Need to overcome some fear? Brain science and a sweet reward may just do the trick.
My husband and I are planning a trip to Italy. I’ve never been there, in spite of teaching Latin for fourteen years and also learning Italian, though not enough Italian to help me understand a videotape of La Dolce Vita I once brought home from the library. The two of us watched it together in earnest silence. At the end, my husband said, “That was very weird,” and I gave him a superior look meant to suggest, falsely, that I had understood it. The next day the librarian asked me if I didn’t want to try watching the FIRST cassette of La Dolce Vita. Apparently I had only checked out the second half.
Anyway, I’ve always longed to visit Italy. It’s what artsy women over fifty want to do—what we must do, if we’ve seen Enchanted April, which we all have. Unfortunately, what I’ve nurtured in my heaving bosom along with a passion for Italy is a paralyzing fear of flying. It all began way back in 1984 (anyone need a bathroom break before I start this story?) on a flight to Chicago that almost crashed—or, well, it could have crashed if the control tower had been right about the landing equipment falling off on the tarmac. The pilot told us he thought it was uhhhh, prooooobably all fine, but just to be on the saaaaaafe side he was, uh, going to have us all get reeeeady for a tough laaaaaanding . . . heads down! hands over your heads! glasses and sharp objects tucked safely away in the seat in front of you! Our air hostesses marched up and down the aisle with burning looks which I interpreted as “Make your peace with God,” but they refused to give us alcohol.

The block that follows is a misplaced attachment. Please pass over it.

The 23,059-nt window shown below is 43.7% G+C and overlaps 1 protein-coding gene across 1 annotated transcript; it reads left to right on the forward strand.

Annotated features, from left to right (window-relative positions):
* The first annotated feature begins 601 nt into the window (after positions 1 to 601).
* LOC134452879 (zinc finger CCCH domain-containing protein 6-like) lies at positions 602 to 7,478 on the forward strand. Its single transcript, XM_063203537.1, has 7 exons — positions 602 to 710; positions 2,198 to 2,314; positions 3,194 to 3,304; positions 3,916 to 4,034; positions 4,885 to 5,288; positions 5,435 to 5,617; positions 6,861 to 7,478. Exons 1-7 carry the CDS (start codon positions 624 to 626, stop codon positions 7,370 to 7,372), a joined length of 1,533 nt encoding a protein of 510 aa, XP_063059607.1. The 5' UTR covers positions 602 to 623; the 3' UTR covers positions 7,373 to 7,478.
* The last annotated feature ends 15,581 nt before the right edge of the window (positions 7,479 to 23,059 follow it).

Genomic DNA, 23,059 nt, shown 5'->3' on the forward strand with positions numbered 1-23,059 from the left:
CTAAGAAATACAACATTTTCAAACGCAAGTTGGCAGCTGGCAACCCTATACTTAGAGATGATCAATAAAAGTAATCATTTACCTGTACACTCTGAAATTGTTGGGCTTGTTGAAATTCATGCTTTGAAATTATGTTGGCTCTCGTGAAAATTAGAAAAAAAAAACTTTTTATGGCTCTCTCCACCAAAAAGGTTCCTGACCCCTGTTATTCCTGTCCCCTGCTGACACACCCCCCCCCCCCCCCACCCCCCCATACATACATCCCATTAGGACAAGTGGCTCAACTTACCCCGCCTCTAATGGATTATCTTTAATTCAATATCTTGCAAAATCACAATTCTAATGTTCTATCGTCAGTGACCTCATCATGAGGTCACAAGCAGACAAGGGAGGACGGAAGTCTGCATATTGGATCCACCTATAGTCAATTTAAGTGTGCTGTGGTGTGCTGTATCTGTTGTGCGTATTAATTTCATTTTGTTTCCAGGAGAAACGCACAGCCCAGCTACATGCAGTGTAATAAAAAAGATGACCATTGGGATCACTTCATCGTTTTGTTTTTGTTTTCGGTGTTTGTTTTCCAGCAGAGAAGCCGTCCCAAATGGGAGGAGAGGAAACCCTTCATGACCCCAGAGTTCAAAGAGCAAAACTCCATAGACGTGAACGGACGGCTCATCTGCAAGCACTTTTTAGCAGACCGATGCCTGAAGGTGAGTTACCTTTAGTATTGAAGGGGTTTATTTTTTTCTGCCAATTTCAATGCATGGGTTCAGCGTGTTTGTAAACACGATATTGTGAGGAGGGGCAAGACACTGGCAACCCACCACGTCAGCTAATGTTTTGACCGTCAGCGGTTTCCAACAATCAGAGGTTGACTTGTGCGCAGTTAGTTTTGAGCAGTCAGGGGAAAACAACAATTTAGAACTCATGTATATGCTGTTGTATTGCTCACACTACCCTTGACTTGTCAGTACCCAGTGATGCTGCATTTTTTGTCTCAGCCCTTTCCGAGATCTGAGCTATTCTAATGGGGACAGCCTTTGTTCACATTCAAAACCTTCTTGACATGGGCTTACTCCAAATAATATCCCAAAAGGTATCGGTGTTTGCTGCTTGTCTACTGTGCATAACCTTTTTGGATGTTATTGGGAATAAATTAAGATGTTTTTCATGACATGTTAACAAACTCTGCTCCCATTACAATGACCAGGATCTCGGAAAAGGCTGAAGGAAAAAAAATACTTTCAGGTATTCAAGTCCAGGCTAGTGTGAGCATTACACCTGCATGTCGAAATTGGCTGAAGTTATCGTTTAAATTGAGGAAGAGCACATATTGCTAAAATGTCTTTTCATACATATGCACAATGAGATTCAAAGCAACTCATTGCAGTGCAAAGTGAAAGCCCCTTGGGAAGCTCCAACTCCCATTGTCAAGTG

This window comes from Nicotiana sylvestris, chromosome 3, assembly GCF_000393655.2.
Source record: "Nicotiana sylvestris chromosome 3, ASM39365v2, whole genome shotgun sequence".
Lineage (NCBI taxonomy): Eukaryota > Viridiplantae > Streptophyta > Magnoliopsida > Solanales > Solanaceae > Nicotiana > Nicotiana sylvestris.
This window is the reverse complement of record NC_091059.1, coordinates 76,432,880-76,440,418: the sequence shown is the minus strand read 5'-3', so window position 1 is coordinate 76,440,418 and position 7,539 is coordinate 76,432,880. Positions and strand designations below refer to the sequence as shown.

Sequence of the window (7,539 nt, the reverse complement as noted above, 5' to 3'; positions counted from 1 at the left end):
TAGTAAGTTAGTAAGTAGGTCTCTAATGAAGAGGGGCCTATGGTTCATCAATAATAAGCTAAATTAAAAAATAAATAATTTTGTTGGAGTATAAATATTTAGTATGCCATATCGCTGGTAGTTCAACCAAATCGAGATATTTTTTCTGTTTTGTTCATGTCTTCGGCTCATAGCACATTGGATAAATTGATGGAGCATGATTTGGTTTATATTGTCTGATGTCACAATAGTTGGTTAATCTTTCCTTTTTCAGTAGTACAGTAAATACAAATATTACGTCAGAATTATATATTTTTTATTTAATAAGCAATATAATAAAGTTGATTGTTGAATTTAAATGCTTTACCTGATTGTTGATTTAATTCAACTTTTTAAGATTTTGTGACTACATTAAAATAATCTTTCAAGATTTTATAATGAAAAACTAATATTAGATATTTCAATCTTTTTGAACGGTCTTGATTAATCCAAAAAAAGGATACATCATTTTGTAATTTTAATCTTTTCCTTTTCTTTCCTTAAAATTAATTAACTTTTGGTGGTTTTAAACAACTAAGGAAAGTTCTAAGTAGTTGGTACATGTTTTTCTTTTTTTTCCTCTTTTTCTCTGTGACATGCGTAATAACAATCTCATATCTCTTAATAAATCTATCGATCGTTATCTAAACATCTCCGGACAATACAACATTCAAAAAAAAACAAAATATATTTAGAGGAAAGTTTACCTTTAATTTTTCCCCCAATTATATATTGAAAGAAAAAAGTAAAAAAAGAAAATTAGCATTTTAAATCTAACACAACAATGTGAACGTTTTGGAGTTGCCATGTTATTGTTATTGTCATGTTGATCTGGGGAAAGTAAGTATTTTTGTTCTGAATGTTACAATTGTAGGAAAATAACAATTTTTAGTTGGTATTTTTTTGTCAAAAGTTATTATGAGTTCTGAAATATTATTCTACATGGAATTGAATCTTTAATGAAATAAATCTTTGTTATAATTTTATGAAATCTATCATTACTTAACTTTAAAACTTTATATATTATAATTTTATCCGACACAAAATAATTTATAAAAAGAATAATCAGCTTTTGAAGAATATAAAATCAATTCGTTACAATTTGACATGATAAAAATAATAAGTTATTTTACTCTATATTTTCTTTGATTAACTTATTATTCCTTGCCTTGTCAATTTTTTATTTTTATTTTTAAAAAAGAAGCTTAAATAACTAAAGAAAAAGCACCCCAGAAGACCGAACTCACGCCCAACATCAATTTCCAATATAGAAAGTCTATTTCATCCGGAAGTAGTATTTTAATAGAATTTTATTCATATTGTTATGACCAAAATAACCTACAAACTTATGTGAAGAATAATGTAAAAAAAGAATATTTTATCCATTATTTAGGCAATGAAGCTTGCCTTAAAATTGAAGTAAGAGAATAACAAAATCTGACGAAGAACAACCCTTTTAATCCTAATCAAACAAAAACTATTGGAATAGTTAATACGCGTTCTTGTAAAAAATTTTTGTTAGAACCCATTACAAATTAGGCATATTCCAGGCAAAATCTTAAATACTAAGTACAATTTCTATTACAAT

I have always been an anxious person, but after landing in the crash position with what seemed like 100 fire trucks waiting for us I became a professional nerveuse. I flew less and less and then stopped altogether. Other fears crowded in: nuclear war, tornadoes, cancer, Lyme disease, interstates, buses, the sun, losing my nose because of the sun. To deal with my fears I avoided everything to do with them.
I’ve learned since that avoiding the things you fear increases the intensity of anxiety and makes it spread to other areas of your life. This isn’t just some feely self-help nugget. This is brain science. The brain is always building new pathways to areas that receive attention, whether the attention is good (I like this!) or bad (this disgusts me!). That’s the logic of the learning process, which is only tangentially affected by education, values, or your absolute loathing for the song “Let It Go.” The more you try not to think about “Let It Go,” the more you’ll hear it in your head.
When it comes to fear, the only way to extinguish it completely is to stop paying attention to it: not try to stop paying attention (that feeds it) but actually stop. And the best way to do this, short of losing consciousness, is to experience something scary for so long that your brain becomes habituated to the fear and loses interest—the way you would feel after watching Silence of the Lambs for the thirtieth straight time.